Since early 2020, I have focused more on the gap I felt while living in Los Angeles. Often called the model minorities, Asian women professionals are sadly the least likely to be promoted into management and executive levels even though they are well-recruited at the entry-level (The Illusion of Asian Success by the Ascend Foundation’s report). They also have the likelihood of being polarized into two opposing stereotypes, either the nice and quiet “Lotus Flowers” or the too aggressive and unlikeable “Dragon Ladies” (Forbes article by Andie Kramer). Neither spectrum is obviously enough to encompass the wide range of talent representing the diversity of Asian female professionals today.  

In addition, when I co-chaired the Women’s Leadership Counts spearheaded by the Japan America Society of Southern California last year, I was surprised to hear how many Asian women struggled to step into leadership themselves or entertain becoming role models. As a result of limited role models seen in the media, business, and politics growing up, we found that they internally grapple with self-esteem and confidence when aiming for leadership positions regardless of their accolades and capabilities. So, when fellow executive coach and founder of Asian Women Empowerment Network, Denise Ang, approached to collaborate on building a leadership coaching program tailored to uplift Asian women professionals, I jumped at the opportunity to contribute.

Working closely with these talented, disciplined emerging leaders, we learned how they yearned for fundamentals such as psychological safety and safe space without worrying about judgment, political or racial correctness. Many felt isolated most of their professional lives, feeling stuck with nowhere to turn. At the same time, we found that creating space to have vulnerable conversations around values, struggles, and cultural differences helped them develop new narratives and different perspectives, supporting them to get unstuck and onto the road to integration. However challenging, once they were able to shift their mindsets and accept that their cultural values were assets and not holdbacks, their authenticity showed up, allowing them to start leading unapologetically.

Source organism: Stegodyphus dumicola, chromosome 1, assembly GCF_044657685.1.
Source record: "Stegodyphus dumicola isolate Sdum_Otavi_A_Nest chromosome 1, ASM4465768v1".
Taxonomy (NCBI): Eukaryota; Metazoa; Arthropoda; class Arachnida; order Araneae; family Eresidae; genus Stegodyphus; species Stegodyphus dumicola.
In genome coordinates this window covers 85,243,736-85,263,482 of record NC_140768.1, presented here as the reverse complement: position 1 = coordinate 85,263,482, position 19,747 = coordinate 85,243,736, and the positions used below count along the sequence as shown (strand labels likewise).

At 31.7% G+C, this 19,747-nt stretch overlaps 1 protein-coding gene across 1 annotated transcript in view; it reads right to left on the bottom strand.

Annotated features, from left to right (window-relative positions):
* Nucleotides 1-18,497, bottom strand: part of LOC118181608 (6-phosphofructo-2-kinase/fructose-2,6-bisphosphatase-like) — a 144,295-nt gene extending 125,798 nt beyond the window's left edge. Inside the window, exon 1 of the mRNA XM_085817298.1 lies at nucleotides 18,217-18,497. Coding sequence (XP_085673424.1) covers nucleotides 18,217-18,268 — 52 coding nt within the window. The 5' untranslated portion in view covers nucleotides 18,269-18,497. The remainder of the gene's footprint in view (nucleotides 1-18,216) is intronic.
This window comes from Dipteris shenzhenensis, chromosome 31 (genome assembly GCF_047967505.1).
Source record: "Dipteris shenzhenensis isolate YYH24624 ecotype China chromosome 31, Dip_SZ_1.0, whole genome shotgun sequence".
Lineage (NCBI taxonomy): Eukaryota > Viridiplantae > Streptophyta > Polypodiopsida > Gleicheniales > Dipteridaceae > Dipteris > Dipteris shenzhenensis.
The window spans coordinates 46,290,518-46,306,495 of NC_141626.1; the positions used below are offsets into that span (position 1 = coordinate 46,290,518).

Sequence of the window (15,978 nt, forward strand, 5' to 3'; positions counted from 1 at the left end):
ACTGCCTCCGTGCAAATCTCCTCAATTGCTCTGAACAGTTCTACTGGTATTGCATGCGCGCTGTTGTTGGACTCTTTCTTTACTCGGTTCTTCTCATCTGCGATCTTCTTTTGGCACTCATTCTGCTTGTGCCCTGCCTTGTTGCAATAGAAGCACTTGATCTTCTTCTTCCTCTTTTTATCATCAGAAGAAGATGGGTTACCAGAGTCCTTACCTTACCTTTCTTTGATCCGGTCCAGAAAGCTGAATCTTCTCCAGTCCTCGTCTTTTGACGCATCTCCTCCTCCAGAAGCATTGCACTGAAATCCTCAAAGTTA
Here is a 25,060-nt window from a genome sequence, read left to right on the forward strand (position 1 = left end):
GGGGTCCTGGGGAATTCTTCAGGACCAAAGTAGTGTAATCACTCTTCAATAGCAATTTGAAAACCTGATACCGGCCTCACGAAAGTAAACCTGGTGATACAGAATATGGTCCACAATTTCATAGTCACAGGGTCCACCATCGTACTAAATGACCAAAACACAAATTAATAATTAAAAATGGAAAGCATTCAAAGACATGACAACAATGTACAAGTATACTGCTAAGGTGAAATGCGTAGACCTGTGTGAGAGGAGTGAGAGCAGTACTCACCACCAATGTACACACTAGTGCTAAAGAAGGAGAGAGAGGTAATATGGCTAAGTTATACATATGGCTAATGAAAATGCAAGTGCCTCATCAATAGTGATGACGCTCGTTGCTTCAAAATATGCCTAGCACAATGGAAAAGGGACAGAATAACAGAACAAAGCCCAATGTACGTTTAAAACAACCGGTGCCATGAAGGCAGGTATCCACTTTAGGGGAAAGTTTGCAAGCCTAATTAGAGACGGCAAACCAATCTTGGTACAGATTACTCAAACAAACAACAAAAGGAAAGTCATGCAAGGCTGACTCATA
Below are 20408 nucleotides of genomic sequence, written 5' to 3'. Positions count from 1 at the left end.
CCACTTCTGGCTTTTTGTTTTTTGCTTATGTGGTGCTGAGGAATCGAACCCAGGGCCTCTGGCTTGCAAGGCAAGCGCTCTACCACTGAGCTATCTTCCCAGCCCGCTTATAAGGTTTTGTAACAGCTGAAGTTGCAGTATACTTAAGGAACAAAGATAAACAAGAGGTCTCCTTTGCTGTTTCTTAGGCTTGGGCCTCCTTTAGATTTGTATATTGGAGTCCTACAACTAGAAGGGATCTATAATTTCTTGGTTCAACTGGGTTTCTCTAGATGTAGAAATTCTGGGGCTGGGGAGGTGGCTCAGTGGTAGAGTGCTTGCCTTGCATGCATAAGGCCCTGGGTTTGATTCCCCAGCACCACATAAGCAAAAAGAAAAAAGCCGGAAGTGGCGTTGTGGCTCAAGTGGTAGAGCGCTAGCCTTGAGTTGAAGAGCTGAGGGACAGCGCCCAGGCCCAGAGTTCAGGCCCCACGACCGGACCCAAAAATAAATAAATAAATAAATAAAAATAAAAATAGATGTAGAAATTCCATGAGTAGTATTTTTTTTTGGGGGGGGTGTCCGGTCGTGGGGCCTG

With the world becoming smaller and global simultaneously, there is no doubt that cultural values and holistic integration will become critical components in leadership and leading authentically, all necessary elements to drive us to become better professionals and people.  We know that compromising our values depletes us from connection to our authenticity, a common challenge we see regardless of racial or cultural backgrounds. My hope as a coach is to support this integration process so many of us can learn to thrive, live, and lead our most powerful authentic personal and professional life.

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Cultural Values As Assets In Your Leadership | Aska Naito
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Cultural Values As Assets In Your Leadership | Aska Naito
Aska Naito | a Japanese woman primarily raised outside of Japan and who continues to reside abroad, the most significant accomplishment I value today
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The Women Leaders